As well as cider, we produce 100% pure apple juice – all hand-picked, hand-pressed and hand-bottled from named varieties in our own orchard.
The apples are stored and then pressed when they have reached maximum ripeness and flavour, which is preserved for later pleasure by careful pasteurisation. The juice from apples earlier in the season is mostly of a single variety as they have a good balance between sweetness and acidity. Later in the season, we may blend two or more (named) varieties in order to achieve the correct balance – late season dessert apples can be rather sweet, so we add a culinary variety.
Find the apple juice in the following shops:
Lorton Village Shop, High Lorton, Cockermouth, CA13 9UL lortonvillageshop.co.uk
Keswick Brewery, Brewery Lane, Keswick, Cumbia, CA12 5BY – keswickbrewery.co.uk
Bassenthwaite Lake Station, Bassenthwaite Lake, Cockermouth, CA13 9YL – bassenthwaitelakestation.com
Barugh Cottage Farm Shop, 3 Barugh Cottages, Ainstable, Carlisle CA4 9RQ – barughcottageproduce.co.uk
Alternatively, local customers can purchase directly (minimum 6 bottles) for collection by appointment. Please use the contact form for this.
Katy (Katya) originates from Sweden in 1947, although it is a cross between two British varieties—James Grieve and Worcester Permain. It is a “2nd early” apple with a fresh taste. It does not keep long, but makes a very tasty juice with not too much sugar or acidity.
Tom Putt is an 18th century apple from Devon or Somerset (disputed). Very popular in the West Country, it also does well in Cumbria as it does not mind the damp. It is a beautiful rosy-red apple which we use a lot in our cider, but it also makes a very flavoursome juice.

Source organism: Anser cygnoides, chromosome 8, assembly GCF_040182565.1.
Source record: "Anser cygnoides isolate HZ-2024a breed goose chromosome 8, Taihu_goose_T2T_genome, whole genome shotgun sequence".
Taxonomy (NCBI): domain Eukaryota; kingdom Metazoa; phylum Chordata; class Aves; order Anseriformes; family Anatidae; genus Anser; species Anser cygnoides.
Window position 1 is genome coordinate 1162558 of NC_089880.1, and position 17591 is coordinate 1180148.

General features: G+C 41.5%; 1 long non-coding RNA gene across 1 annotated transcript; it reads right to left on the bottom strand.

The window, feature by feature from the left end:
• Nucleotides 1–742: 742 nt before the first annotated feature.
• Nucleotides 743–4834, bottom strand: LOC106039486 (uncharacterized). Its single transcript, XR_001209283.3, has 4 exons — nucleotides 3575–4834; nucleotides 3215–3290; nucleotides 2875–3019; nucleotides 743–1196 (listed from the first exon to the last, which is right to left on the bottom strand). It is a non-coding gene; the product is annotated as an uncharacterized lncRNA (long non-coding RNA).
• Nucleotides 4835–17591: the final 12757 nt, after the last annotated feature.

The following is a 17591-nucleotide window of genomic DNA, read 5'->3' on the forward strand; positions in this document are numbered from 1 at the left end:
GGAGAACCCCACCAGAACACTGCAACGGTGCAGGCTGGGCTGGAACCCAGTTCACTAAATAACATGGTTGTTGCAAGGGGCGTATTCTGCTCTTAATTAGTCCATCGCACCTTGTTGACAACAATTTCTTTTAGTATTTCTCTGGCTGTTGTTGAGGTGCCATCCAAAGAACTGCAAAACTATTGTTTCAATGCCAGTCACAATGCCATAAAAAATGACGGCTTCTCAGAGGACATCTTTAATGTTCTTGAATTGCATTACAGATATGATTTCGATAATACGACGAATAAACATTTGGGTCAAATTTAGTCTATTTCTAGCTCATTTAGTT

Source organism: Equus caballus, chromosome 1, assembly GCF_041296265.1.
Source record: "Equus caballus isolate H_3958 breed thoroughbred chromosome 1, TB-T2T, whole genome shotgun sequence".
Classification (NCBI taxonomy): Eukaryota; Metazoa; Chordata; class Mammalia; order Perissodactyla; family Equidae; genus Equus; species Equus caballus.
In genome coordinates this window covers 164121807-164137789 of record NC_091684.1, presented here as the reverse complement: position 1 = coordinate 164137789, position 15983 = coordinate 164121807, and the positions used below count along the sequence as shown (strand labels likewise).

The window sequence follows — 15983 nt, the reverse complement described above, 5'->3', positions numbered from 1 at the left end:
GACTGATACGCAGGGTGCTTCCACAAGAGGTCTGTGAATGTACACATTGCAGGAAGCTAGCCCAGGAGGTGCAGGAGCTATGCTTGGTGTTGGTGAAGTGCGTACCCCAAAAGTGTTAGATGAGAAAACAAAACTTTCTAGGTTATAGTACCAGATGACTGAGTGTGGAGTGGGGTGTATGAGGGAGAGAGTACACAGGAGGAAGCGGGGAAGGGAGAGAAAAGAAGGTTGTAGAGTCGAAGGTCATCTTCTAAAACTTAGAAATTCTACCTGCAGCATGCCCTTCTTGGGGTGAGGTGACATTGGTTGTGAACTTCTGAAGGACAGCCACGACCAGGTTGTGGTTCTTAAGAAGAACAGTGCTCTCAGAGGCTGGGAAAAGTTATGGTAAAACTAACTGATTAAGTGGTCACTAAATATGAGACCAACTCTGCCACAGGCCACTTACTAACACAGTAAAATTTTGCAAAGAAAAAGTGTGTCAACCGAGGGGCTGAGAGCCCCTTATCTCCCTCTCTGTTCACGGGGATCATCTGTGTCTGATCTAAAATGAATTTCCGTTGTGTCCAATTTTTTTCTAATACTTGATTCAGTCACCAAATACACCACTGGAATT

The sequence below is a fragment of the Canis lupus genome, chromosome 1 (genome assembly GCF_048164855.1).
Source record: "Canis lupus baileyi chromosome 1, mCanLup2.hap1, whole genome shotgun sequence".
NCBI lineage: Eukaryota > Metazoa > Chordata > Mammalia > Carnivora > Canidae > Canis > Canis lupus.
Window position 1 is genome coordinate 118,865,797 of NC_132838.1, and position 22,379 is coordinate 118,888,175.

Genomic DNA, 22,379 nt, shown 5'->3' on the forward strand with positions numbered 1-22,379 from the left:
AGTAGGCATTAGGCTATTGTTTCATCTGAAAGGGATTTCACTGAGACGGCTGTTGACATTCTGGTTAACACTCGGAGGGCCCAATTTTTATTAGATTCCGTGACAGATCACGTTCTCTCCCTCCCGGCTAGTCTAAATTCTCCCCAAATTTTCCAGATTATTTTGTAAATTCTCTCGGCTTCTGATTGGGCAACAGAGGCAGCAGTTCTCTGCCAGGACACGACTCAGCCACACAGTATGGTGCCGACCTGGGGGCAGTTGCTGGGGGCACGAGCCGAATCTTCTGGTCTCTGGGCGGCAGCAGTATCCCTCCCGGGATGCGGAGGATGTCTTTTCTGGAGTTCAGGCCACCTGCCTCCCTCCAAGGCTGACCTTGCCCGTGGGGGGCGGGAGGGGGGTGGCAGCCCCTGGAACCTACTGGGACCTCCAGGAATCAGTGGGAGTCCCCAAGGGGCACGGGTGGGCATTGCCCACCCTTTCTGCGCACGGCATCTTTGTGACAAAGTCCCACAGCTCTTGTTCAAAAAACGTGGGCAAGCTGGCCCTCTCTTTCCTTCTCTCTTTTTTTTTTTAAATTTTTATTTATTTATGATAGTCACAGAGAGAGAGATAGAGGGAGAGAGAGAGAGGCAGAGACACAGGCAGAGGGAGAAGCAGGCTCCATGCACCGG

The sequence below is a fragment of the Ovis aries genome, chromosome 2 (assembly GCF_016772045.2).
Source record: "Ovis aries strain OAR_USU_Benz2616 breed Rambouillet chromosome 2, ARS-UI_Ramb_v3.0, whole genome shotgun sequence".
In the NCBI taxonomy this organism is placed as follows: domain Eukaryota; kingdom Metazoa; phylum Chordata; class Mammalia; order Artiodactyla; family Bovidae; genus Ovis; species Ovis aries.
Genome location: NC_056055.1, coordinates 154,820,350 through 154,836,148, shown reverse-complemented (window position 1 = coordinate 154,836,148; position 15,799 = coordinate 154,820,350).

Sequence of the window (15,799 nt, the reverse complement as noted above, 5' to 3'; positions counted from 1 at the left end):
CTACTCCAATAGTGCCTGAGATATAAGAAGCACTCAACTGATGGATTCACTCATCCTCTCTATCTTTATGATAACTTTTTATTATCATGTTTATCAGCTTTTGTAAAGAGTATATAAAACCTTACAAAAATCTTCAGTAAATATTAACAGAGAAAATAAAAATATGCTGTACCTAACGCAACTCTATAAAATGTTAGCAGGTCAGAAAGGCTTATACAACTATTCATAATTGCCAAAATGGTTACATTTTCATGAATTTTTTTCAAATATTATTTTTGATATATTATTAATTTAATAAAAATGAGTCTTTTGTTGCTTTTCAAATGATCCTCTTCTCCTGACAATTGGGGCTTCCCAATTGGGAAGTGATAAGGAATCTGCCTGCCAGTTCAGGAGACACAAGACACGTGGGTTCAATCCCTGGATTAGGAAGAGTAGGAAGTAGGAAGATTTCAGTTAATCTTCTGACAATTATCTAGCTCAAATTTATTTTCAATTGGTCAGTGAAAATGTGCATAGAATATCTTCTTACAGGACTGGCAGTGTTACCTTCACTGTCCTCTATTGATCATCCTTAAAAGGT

Keswick Codlin was found growing on a rubbish heap at Gleaston Castle near Ulverston in the late 18thC and was first recorded in 1793, becoming one of the most popular early cookers throughout England in the 19thC. It was introduced by John Sander, a Keswick nurseryman, hence the name. The juice is fresh-tasting, with not too much sugar—a good breakfast juice.
Golden Spire – The Golden Spire apple was first discovered in Lancashire in about 1850. It was later grown in Gloucestershire where it was known as Tom Matthews and grown for cider production, although it had previously been used for both cider and eating. It is also excellent for juicing and cooking. The juice has a good balance of sweetness and acidity, with a fine aroma.
Previous juices, which may be available at a different time in the season, include
Russet Special – A blend of richly-flavoured and sweet late russet apples (39% Ashmead’s Kernel, 22% Rosemary Russet, 11% Duke of Devonshire). These are balanced with 18% Lord Derby and 10% Scotch Bridget to prevent excessive sweetness and add a bit of acidity. The long natural storage of the apples before pressing means that much of the acids have been converted into aromatic ester compounds—delicious!